Keeping up with the latest developments in science, technology, and medicine allows doctors to treat their patients more effectively and to reduce the pain they experience.

Patient’s knowledge and beliefs about pain

Evidence shows that a comprehensive approach to pain assessment involves evaluating patient’s knowledge and beliefs about pain and its management. Having a more in-depth insight into patients’ knowledge and beliefs about the pain they experience allow doctors to clarify common misconceptions.

Myths and misconceptions about health, pain and its treatment prevent patients from getting adequate treatment. Assessing how much a patient knows about pain can help doctors treat them more successfully. This only emphasizes the importance of improving doctor-patient communication.

Pain scales

Pain scales are considered a standard in pain assessment as they allow patients to rate the intensity of pain and communicate it to their doctors. Common pain scales include:

· 1-10 – probably the most well-known pain scale, encourages the patient to identify their pain between one and ten

· Wong-Baker FACES pain rating scale – uses a one to ten scale to judge pain and correlates facial expression with that

· Global pain scale – focuses both on physical pain and how it affects a patient’s life. The scale evaluates current pain levels, clinical outcomes, a patient’s emotional well-being, and a patient’s ability to engage in daily activities

· Visual analog pain scale – allows patients to mark their pain intensity on a continuum

· CPOT pain scale – typically used to assess pain in patients who are unable to communicate and it is based on observation. Physicians evaluate and identify the intensity of pain based on patient’s facial expressions, muscle tension, and body movements


Today, doctors have the opportunity to use different devices that assess pain objectively. These devices are created with the purpose to display an accurate pain assessment and avoid overuse or insufficient use of medications. The objective insight into the severity of pain allows physicians to improve the effectiveness of the treatment plan. Here are some examples:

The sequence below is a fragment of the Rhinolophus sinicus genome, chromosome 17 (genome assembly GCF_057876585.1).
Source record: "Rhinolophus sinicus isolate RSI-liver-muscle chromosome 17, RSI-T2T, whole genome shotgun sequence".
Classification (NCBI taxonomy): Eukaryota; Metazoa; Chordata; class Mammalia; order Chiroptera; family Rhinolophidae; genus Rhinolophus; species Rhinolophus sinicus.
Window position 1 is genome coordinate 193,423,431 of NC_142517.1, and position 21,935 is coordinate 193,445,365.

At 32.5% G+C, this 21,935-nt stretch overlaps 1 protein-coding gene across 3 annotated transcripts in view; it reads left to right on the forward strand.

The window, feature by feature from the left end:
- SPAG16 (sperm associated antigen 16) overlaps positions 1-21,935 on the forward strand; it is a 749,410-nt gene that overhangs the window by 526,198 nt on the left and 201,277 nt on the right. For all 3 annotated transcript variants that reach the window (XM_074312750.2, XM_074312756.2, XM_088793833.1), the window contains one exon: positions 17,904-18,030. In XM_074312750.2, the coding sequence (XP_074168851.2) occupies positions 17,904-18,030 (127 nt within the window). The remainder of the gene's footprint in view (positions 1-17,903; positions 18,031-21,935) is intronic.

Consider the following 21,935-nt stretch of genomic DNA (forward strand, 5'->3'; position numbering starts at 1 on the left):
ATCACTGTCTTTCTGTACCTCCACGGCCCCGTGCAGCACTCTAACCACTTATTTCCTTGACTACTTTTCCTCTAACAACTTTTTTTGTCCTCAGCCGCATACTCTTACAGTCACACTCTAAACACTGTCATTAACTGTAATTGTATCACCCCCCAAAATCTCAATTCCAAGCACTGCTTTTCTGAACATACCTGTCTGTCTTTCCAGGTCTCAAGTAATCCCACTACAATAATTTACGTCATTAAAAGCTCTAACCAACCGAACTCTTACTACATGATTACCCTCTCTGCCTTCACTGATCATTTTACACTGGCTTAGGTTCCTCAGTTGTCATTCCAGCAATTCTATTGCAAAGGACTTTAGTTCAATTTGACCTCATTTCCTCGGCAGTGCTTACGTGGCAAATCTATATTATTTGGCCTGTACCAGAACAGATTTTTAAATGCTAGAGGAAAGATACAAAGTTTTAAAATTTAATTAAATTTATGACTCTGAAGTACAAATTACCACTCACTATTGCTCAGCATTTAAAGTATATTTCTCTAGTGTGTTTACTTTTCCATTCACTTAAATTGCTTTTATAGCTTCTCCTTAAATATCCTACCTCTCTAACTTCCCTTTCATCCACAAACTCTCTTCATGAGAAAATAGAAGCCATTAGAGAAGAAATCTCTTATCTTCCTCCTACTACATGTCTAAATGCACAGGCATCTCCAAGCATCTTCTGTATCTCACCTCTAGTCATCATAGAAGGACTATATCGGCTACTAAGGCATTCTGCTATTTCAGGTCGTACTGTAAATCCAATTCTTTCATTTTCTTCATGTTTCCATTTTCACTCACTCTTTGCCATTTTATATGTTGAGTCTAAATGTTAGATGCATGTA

· PMD200 from Medasense – uses finger probe and sensors that acquire physiological signals which are then processed by the artificial intelligence and converted into easy to understand information

· PainQx – analyzes neural activity in a patient’s brain through EEG while the Pain Matrix Correlation allows the device to filter out brain areas that aren’t correlated with perception of pain

· Pain Monitor from MedStorm – measures skin conductance and emotional sweating that are strongly linked to pain intensity

· PAIN – Pain Acquiring Instrument Neat-O is a hand-held device placed on the patient’s skin near the pain site, senses electrical pain fibers to objectively assess pain intensity


Pain always indicates something is wrong with our body, but its assessment can be very subjective. In order to treat some health condition adequately, doctors need an in-depth insight into pain intensity that patients experience. That way, they can adjust dosage and treatment plan for a greater efficacy. To make it happen, it is necessary to improve doctor-patient communication, evaluate a patient’s knowledge and beliefs about pain, and keep up with the latest development in the field of medicine.